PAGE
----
Dragon Lady

1 May 1960 is the anniversary of Francis Gary Powers being shot down somewhere over the Soviet Union in his U-2A  by what I call a SAM-2  and everyone else calls an S-75. I assumed the event took place earlier in the year and have to thank my regular engagements with Bryan Swopes’ blog for reminding me.   Funnily enough I mentioned the U-2 incident to my American History class last week.  Every so often I get close to an anniversary like this, but mostly it’s coincidence.   In March 2014 I happened to hit the 70th Anniversary of the “Great Escape” and subjected my class to a few minutes of Steve McQueen and Richard Attenborough.

The engine of the downed American Lockheed U-2

The engine of the downed American Lockheed U-2 plane piloted by Francis Gary Powers on view in Gorky Park. (RIA Novosti archive, image #35173 / Chernov / CC-BY-SA 3.0 via Wikimedia Commons)

I had a quick riffle through the pages of Wikipedia to find a Public Domain picture of an original U-2 and read briefly that another U-2 was shot down during the Cuban Missile Crisis.   I didn’t managed to teach that part and will have to look it up.   I will also have refresh myself on the clandestine overflights that were carried out by Canberras and RB-45s flown by RAF aircrews (and the RB-45s had RAF markings) a few years previously.

Lockheed U-2A

Lockheed U-2A at the National Museum of the US Air Force

Many years ago I saw a TR-2 (I think it was)  derivative of the U-2 climbing out of RAF Alconbury  and watched as best I could while I was driving down the M11 Motorway at the time. I believe I did see the NMUSAF example (basking in the sun in the picture above)  at Dayton some years ago.   I’m looking forward to going again sometime soon.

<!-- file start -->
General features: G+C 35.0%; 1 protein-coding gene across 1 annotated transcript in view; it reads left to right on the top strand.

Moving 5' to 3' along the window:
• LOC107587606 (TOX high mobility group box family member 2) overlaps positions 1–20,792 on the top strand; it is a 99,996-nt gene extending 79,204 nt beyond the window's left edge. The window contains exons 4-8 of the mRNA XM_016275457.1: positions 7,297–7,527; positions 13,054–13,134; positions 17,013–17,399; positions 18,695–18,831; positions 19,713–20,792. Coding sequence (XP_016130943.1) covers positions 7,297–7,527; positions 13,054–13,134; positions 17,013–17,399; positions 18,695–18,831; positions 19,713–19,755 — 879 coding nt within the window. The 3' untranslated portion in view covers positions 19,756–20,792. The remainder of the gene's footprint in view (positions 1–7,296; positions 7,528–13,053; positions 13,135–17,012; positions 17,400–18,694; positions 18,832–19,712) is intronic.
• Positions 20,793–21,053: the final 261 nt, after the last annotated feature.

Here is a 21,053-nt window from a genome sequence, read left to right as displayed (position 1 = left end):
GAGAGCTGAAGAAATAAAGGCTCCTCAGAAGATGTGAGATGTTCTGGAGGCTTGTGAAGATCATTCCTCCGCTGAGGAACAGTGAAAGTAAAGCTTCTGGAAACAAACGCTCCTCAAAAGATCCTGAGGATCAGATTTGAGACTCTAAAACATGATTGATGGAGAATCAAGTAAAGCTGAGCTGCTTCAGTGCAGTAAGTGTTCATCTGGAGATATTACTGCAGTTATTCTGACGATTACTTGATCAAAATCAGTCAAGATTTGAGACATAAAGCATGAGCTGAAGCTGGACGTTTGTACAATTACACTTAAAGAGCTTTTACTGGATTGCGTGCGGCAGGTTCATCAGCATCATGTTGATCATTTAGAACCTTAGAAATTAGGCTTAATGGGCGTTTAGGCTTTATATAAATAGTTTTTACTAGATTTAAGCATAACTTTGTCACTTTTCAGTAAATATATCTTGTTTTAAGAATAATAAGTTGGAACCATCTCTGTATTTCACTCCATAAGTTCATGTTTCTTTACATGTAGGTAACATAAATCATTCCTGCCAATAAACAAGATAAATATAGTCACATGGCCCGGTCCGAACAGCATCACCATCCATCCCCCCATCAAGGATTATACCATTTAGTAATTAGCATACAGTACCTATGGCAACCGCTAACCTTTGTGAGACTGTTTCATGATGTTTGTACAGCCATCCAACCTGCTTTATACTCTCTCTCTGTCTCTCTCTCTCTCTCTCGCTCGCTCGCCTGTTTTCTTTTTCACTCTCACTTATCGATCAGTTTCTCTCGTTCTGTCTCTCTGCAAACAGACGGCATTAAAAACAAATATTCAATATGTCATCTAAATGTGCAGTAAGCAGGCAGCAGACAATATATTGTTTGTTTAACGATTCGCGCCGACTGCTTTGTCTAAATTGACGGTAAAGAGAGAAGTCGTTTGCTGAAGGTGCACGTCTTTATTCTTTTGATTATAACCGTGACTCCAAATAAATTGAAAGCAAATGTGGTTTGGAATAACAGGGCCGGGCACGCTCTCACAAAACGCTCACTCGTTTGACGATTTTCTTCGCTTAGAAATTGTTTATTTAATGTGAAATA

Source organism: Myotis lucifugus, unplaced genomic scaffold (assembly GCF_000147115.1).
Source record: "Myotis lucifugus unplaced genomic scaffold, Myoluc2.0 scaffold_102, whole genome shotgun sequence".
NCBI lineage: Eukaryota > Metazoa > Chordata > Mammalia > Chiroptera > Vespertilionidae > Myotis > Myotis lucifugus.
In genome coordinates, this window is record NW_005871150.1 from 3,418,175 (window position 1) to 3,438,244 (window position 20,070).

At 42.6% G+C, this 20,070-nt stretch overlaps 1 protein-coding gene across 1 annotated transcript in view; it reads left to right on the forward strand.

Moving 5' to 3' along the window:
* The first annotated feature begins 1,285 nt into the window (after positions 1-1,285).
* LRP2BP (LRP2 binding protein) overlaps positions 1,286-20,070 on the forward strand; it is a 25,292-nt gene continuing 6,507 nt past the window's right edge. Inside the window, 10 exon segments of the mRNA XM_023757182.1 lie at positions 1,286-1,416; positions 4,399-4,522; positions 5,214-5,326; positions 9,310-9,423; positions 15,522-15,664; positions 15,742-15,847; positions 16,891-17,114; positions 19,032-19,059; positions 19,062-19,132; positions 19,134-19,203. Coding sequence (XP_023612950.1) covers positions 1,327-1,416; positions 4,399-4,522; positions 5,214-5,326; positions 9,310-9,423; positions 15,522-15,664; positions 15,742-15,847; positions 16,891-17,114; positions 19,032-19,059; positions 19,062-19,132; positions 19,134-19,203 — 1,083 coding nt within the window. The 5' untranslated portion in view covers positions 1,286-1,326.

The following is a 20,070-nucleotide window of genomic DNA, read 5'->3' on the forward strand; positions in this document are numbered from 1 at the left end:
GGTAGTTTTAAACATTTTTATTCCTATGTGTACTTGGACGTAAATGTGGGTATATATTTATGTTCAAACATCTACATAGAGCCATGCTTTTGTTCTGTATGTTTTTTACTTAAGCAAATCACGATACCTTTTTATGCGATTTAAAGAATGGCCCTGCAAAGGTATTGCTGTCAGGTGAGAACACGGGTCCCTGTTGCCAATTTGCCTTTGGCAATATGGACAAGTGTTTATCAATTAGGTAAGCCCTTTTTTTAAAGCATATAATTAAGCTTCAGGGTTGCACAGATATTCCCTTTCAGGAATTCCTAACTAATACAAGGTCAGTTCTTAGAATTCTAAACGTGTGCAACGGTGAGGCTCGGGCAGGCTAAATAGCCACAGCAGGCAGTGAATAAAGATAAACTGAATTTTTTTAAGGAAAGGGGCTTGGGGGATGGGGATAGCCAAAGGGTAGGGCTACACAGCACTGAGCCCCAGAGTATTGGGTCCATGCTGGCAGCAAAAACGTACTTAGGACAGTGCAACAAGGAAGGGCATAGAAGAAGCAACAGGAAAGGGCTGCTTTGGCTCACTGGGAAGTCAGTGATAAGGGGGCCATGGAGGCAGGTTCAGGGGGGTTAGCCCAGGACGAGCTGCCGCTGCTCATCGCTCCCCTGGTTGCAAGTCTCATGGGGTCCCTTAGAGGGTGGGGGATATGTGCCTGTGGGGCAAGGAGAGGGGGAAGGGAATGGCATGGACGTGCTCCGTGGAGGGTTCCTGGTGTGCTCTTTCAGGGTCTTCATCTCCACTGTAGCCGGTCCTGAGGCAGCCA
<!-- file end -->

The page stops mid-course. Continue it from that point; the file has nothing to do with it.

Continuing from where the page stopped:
This Day in History – 14th February

This Day in History – 14th February

Anthony W. "Tony" LeVier (February 14, 1913 – February 6, 1998)

Anthony W. “Tony” LeVier (February 14, 1913 – February 6, 1998)

I just wondered what might have happened on Valentine’s Day so I looked at This Day in Aviation.  I was rather happy with the results as I got another link to another article about which I’d already written.   You know how I like connections. On this day in 1913, Anthony W. “Tony” LeVier  was born.  Tony LeVier (February 14, 1913 – February 6, 1998) was an air racer and test pilot for the Lockheed Corporation from the 1940s to the 1970s, says the “W” website. http://en.wikipedia.org/wiki/Tony_LeVier

I happened to notice that LeVier flew the XP-80 (see the earlier article about XP-80A, 44-83020 Lulu-Belle elsewhere in this blog)  but it’s a little better than that. According to This Day In Aviation,  Lulu-Belle was first flown by LeVier at Muroc Army Air Field (now  Edwards AFB)  on 8 January,  1944.

As a test pilot for Lockheed, LeVier was also involved with one of my favorite aircraft of the 50s and 60s, the F-104.  I can’t describe why I like it, and certainly in the “missile with a man in it” competition, my heart also belongs to the English Electric Lightning,  (and having said that, I feel another article may be on the way) but the polished silver F-104s with bright USAF markings and heraldry appeal to some part of my aesthetic sense. I’m sorry I never managed to get a big F-104 model from my local Walmart when they were on sale.  Actually I never saw them in my local Walmart.

Here’s Tony LeVier pictured on the XF-104 53-7786

Tony LeVier with the XF-104

Tony LeVier with the XF-104 53-7786 – USAF Photograph

And (below) here is the beast in its element.  I have no idea who’s flying it in this picture but no doubt I will find out.

Lockheed XF-104

Lockheed XF-104 53-7786 – USAF

Another couple of F-104 snippets courtesy of “This Day” author Byron Swopes.  XF-104 53-7786 was destroyed on 11 July,  1957 when the vertical fin was ripped off by uncontrollable flutter. The pilot (not LeVier on this occasion) ejected safely.  Tony LeVier died at the age of 84 on February 6, 1998, having  survived eight crashes and one mid-air collision in his flying career.  Today’s post is dedicated to his memory.